In­va­sives threaten Na­tional Ar­bore­tum

For­eign pests take toll on trees

The Washington Times Daily - - FRONT PAGE - BY EMMA AY­ERS

For­eign plants and in­sects in­tent on wip­ing out na­tive flora have in­vaded the Na­tional Ar­bore­tum and the sur­round­ing D.C. area, forc­ing gar­den­ers and hor­ti­cul­tur­al­ists alike into a silent war against de­struc­tive pests.

At the ar­bore­tum’s New York Av­enue NE en­trance, green creep­ing vines — English ivy — hugs the ground, block­ing sun­light from reach­ing the plants be­neath. In other spots around the ar­bore­tum, the weed can be seen cling­ing to trees and shrubs.

Else­where, woody vines — some with black round berries, oth­ers with fra­grant white flow­ers — have grown up thick and for­mi­da­ble. These plants may look harm­less at first glance, but they have ex­acted a toll on the na­tive plant life in the ar­bore­tum and the D.C. re­gion.

“There are a ton of in­va­sives we have to fight here,” said Ar­bore­tum hor­ti­cul­tur­al­ist Joe Meny. “But if you look, you can see the prob­lem pretty much any­where.”

These plants — of­ten woody vines — have taken over many

ar­eas in which plenty of sun­light is avail­able.

“His­tor­i­cally, you would find vines in these types of places where there was light — where, say, a hur­ri­cane had knocked down some trees. Now, par­tic­u­larly in ur­ban ar­eas, lighted ar­eas are ev­ery­where,” said Lea John­son, an ecol­ogy pro­fes­sor at the Univer­sity of Bal­ti­more.

So much avail­able sun­light speeds up the al­ready-rapid growth of these ag­gres­sive vines — Ja­panese hon­ey­suckle and English ivy among them — and forces the ar­bore­tum spe­cial­ists into a con­stant fight to slow their growth.

Ferns and aza­leas, as well as oaks and dog­woods, are just a few of the species be­ing threat­ened by the weeds.

But ash trees in the Ar­bore­tum and around the coun­try are tak­ing a hit too.

Emer­ald ash bor­ers orig­i­nated in Asia, and were first found in Michi­gan in 2002. The bright-green bee­tles now are found in 22 states and wreak­ing havoc on the in­ner bark of valu­able ash trees.

Borer lar­vae gorge them­selves on the chan­nels the trees use to re­ceive wa­ter and nu­tri­ents, and can kill them within two years of in­fes­ta­tion.

This in­sect men­ace has be­come so large that many states have out­lawed the in­ter­state transportation of ash wood for fear of spread­ing the prob­lem even fur­ther.

Eco­nom­ics plays a role as well. Con­sider the ash tree, which of­ten is planted in ur­ban ar­eas like the Dis­trict and Bal­ti­more be­cause of its beauty.

“It de­pends on the size of the tree, but a full-grown ash tree can be a great deal of money to re­move,” Mr. Meny said.

The vines and weeds that cause so much en­vi­ron­men­tal dam­age are not cheap to get rid of ei­ther.

Ja­panese hon­ey­suckle, English ivy and Porce­lain­berry have deep root sys­tems that are al­most im­pos­si­ble to re­move com­pletely, de­spite the many her­bi­cides the Ar­bore­tum uses against them.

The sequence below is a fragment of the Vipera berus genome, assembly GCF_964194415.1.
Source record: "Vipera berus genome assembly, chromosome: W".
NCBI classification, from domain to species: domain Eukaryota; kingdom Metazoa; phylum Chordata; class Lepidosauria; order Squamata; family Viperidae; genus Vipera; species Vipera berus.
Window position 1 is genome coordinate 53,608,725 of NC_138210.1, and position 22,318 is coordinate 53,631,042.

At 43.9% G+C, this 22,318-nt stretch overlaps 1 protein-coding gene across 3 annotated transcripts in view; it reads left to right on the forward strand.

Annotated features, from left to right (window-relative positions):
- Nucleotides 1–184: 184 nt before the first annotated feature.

Even so, some­thing must be done quickly as the weeds are chok­ing out the na­tive plants that in­habit D.C. and be­yond.

For in­stance, English ivy can gir­dle a tree or block its leaves from sun­light, in­hibit­ing pho­to­syn­the­sis. Gar­den­ers some­times al­low the dark-green vine to grow on its own be­cause the ivy is thought to be at­trac­tive. How­ever, the weight of years-old ivy can cause a tree to fall in a strong wind or heavy rain.

Sim­i­larly, Porce­lain­berry and Ja­panese hon­ey­suckle are of­ten bought and planted by those who be­lieve them to be harm­less. But these Asian weeds grow along the ground and block light from na­tive plants. Birds spread their seeds, and the in­va­sive process be­gins anew in an­other area.

These weeds and in­sects, like the borer, en­dan­ger the ar­bore­tum’s plants and trees, re­quir­ing per­sis­tence by hor­ti­cul­tur­al­ists and ar­borists to stem the in­va­sion. Still, house­hold gar­den­ers should be aware of their role in spread­ing the prob­lem.

Sandy Kem­per, a long­time vol­un­teer at the ar­bore­tum, sug­gests sign­ing up to help, as he did years ago. “I ab­so­lutely rec­om­mend vol­un­teer­ing. I love it here. If you en­joy plants, Wash­ing­ton, D.C., is the vir­tual plant mecca,” Mr. Kem­per said.

For Ms. John­son, the bat­tle against in­va­sive species is a must-win ef­fort.

“The Ar­bore­tum has done a lot for the hor­ti­cul­ture world. It is a great place to get in­spi­ra­tion for what you might want to plant in your own gar­den, and it is re­ally just beau­ti­ful,” she said.

Ms. John­son said she takes her Univer­sity of Bal­ti­more stu­dents to the Ar­bore­tum ev­ery year. “It’s truly a great ex­am­ple of a nat­u­ral habi­tat right in the city.”

EMMA AY­ERS / THE WASH­ING­TON TIMES

English ivy is an in­va­sive plant that has crept into the Na­tional Ar­bore­tum and through­out the D.C. re­gion. The plant’s fast-grow­ing green vines block sun­light from reach­ing na­tive flora be­neath it. Na­tion­wide bee­tle in­fes­ta­tions have also killed many na­tive trees.

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